A friend of mine just asked me for a good link for learning to read Hebrew. Well, here's a good link. But if it were up to me, I'd provide some context which would both help learn to read, and teach you something about the language. So, maybe I'll do it.
I think I've already covered vowel points about as well as I can, so go look at that post for vowels and I'll skip to consonants.
There are 22 consonants in Hebrew five of them have final forms, and three of them (in Modern Hebrew) have a stop and fricative pronunciation. All 22 Hebrew consonants have graphic cognates in Arabic. (Phonetic cognates can be found here.) All Hebrew and Arabic letters have numerical values - which are the same for both! In tabular form:
|Name||Letter||Final form||Transcription||Arabic cognate||Numerical value||Comments|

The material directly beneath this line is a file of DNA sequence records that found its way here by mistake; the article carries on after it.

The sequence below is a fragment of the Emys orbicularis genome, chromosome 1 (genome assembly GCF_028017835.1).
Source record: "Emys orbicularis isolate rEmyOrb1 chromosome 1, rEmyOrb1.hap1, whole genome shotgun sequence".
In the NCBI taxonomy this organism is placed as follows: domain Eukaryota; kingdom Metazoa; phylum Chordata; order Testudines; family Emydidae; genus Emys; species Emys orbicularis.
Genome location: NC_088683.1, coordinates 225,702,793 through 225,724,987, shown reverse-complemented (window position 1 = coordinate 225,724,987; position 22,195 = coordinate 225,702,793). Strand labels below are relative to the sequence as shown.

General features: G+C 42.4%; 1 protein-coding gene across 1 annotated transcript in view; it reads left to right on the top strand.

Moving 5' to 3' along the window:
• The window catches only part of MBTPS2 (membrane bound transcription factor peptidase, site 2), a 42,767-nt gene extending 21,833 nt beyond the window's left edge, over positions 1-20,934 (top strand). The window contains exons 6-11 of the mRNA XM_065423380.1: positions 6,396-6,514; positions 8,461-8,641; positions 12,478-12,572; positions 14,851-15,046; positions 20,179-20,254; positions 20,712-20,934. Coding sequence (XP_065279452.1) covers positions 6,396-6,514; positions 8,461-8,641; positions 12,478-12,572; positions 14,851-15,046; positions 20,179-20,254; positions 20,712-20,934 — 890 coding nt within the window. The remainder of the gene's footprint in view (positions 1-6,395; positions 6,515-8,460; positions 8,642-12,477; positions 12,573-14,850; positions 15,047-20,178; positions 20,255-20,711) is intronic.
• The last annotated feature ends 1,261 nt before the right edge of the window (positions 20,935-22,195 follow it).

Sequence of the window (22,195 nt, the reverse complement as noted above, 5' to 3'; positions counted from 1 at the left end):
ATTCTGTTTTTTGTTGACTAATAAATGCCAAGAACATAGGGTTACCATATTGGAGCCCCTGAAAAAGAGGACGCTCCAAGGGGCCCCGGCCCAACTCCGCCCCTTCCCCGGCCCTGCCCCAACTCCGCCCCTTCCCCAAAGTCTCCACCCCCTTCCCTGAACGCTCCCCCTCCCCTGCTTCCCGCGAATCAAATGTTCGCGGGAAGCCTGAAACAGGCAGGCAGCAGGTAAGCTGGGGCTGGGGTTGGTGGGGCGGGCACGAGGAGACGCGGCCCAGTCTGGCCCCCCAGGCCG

|Bet||ב||b, v||ب||2||"v" after a vowel except when doubled, otherwise "b"|
|Gimel||ג||g||ج||3||used to have a fricative form "gh"|
|Dalet||ד||d||د||4||used to have a fricative form "dh"|
|Vav||ו||v||و||6||used to be "w"|
|Kaf||כ||ך||k, kh||ك||20||"kh" after a vowel except when doubled, otherwise "k"|
|Pe||פ||פ||p, f||ف||80||"f" after a vowel except when doubled, otherwise "p"|
|Sadi||צ||ץ||s||ص||90||used to be emphatic "s", now "ts"|
|Shin, Sin||ש||sh, s||ش||300||"s" used to be a voiceless lateral fricative, in pointed script "sh" is distinguished by a point above the upper-right corner, "s" by a point above the upper-left|
|Tav||ת||t||ت||400||used to have a fricative form "th"|